The Cigar City Jai Alai IPA was a little sweeter with a fuller alcohol kick than the Southern Tier but both are top notch facsimiles of the style.

I think. The details are a bit fuzzy.

It was an expensive experiment as Up the Creek charged six bucks a pint -- triple the price of the Bud and Miller Lite taps.

I think these small town places in the rural South are catching on that big city tourists want good beer -- but they are going to charge the hell out of them for it.

Meanwhile the locals snicker as they suck on their two dollar long necks of red white and blue.

Oh well. That’s American entrepreneurship at its best.

I’m certainly not going to fault them for giving me what I want and making a profit off it.

In this case, good beer was just an added bonus because I was here to eat local Apalachicola oysters regardless of beer selection.

Up the Creek didn’t disappoint.

I’ve eaten a lot of oysters in my day, but these were some of the most exquisite.

I ordered them in two ways -- steamed and “Southern Fella”.

The “Southern Fella” were steamed with finely chopped collard greens, butter, parmesan cheese and bacon bits.

They looked like a work of art -- almost too good to eat.

Almost.

Decadent is the only way to describe them.

Unlike oysters baked with goops of melted cheese, these gourmet oysters allowed the toppings to complement the oysters rather than overwhelm them.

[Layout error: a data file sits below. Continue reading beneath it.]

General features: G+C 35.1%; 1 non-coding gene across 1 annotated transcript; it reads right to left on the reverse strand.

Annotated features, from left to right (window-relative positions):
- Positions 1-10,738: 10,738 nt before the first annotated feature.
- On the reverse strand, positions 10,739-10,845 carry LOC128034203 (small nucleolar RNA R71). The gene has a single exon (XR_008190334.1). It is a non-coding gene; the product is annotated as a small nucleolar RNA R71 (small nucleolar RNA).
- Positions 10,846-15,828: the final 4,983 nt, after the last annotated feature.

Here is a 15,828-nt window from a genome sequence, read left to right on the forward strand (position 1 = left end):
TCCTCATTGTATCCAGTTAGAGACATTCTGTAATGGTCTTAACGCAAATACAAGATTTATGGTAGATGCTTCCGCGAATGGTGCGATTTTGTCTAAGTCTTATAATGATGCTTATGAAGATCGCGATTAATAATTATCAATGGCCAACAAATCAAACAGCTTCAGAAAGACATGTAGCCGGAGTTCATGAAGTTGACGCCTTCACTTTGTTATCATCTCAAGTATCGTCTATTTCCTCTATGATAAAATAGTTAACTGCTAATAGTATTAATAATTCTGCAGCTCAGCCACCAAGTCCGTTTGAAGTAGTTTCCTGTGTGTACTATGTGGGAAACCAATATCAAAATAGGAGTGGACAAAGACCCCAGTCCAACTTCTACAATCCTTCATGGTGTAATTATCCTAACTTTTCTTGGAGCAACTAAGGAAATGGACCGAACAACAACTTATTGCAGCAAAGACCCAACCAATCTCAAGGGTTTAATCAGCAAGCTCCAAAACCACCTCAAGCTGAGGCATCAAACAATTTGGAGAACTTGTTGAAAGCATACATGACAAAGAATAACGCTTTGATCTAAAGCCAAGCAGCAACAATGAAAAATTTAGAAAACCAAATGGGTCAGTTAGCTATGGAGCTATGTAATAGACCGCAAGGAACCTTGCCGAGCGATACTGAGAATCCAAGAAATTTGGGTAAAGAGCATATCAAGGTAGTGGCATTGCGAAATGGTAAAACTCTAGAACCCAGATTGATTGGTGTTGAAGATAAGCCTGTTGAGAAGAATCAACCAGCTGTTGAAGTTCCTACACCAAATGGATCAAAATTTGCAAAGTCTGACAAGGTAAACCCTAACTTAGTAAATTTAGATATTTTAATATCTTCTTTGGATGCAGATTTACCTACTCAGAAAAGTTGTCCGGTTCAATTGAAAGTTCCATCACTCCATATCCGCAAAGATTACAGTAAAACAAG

I mean, isn’t that the point of eating oysters? To actually taste the oysters?

You are paying a buck a piece for them -- an absolute bargain, by the way, compared to the price you’ll pay for oysters in Portland, Oregon or New York City. You want to make sure you get that taste of the sea you can only get from a freshly shucked oyster.

If I wanted lasagna on the half shell, I’d have gone out for Italian and skipped the oysters altogether.

The parmesan butter and the tender greens enhanced the flavor of the oysters while the bacon lended a smoky crunch.

Bacon enhances the flavor of EVERYTHING!

But as good as the gourmet “Southern Fella” oysters were, I have to say the more simple steamed oysters were even better.

Unencumbered by competing -- though complimentary -- flavors, the succulence of Apalachicola’s famous shellfish shone more brightly with nothing but some butter, parsley and seasoned salt.


I jazzed a couple up with some Ed’s Red Hot Sauce, a local cocktail/hot sauce hybrid made up the road in Port St. Joe.

Like a miracle bra on Kate Upton, it was good…

…but unnecessary.

What made these oysters so extraordinary was the labor and care that went into serving them.

First of all, Up the Creek only serves the freshest, plumpest oysters.

Each and every oyster is shucked by hand, freed from the shell by severing the attaching muscle and left to steam in a bath of butter for the absolute perfect duration of time.

There is no grit or grime or shell fragments to deal with. All the work is done for you. All you have to do is pop the oyster in your mouth and enjoy.